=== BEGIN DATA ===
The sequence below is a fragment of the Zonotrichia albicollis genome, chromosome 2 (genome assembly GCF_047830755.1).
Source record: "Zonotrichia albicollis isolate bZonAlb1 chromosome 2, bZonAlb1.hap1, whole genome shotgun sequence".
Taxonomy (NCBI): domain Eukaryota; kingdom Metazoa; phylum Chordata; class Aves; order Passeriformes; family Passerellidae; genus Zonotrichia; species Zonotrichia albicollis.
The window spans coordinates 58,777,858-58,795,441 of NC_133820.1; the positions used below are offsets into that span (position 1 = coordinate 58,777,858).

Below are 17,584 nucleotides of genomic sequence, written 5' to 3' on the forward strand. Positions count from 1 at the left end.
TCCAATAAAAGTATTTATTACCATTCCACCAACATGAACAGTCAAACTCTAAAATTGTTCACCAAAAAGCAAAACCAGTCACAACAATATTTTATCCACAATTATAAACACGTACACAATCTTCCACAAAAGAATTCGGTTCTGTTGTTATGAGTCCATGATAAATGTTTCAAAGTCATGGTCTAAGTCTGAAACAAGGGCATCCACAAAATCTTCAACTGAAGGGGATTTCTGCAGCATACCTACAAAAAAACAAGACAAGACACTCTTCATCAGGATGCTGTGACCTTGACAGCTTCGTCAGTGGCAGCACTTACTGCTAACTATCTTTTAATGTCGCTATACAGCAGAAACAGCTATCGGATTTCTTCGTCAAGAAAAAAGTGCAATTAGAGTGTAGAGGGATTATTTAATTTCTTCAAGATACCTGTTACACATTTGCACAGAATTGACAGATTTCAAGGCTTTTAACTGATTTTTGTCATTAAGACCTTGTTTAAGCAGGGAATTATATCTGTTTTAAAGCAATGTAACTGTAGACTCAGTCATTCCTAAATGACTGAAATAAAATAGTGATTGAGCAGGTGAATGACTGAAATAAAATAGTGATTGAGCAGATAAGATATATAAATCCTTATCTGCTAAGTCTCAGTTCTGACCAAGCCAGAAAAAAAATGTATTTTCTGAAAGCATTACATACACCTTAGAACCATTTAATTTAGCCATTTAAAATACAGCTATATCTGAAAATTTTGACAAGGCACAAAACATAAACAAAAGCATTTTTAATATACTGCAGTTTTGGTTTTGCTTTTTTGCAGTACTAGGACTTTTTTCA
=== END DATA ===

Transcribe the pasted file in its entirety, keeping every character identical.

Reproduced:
The sequence below is a fragment of the Zonotrichia albicollis genome, chromosome 2 (genome assembly GCF_047830755.1).
Source record: "Zonotrichia albicollis isolate bZonAlb1 chromosome 2, bZonAlb1.hap1, whole genome shotgun sequence".
Taxonomy (NCBI): domain Eukaryota; kingdom Metazoa; phylum Chordata; class Aves; order Passeriformes; family Passerellidae; genus Zonotrichia; species Zonotrichia albicollis.
The window spans coordinates 58,777,858-58,795,441 of NC_133820.1; the positions used below are offsets into that span (position 1 = coordinate 58,777,858).

Below are 17,584 nucleotides of genomic sequence, written 5' to 3' on the forward strand. Positions count from 1 at the left end.
TCCAATAAAAGTATTTATTACCATTCCACCAACATGAACAGTCAAACTCTAAAATTGTTCACCAAAAAGCAAAACCAGTCACAACAATATTTTATCCACAATTATAAACACGTACACAATCTTCCACAAAAGAATTCGGTTCTGTTGTTATGAGTCCATGATAAATGTTTCAAAGTCATGGTCTAAGTCTGAAACAAGGGCATCCACAAAATCTTCAACTGAAGGGGATTTCTGCAGCATACCTACAAAAAAACAAGACAAGACACTCTTCATCAGGATGCTGTGACCTTGACAGCTTCGTCAGTGGCAGCACTTACTGCTAACTATCTTTTAATGTCGCTATACAGCAGAAACAGCTATCGGATTTCTTCGTCAAGAAAAAAGTGCAATTAGAGTGTAGAGGGATTATTTAATTTCTTCAAGATACCTGTTACACATTTGCACAGAATTGACAGATTTCAAGGCTTTTAACTGATTTTTGTCATTAAGACCTTGTTTAAGCAGGGAATTATATCTGTTTTAAAGCAATGTAACTGTAGACTCAGTCATTCCTAAATGACTGAAATAAAATAGTGATTGAGCAGGTGAATGACTGAAATAAAATAGTGATTGAGCAGATAAGATATATAAATCCTTATCTGCTAAGTCTCAGTTCTGACCAAGCCAGAAAAAAAATGTATTTTCTGAAAGCATTACATACACCTTAGAACCATTTAATTTAGCCATTTAAAATACAGCTATATCTGAAAATTTTGACAAGGCACAAAACATAAACAAAAGCATTTTTAATATACTGCAGTTTTGGTTTTGCTTTTTTGCAGTACTAGGACTTTTTTCA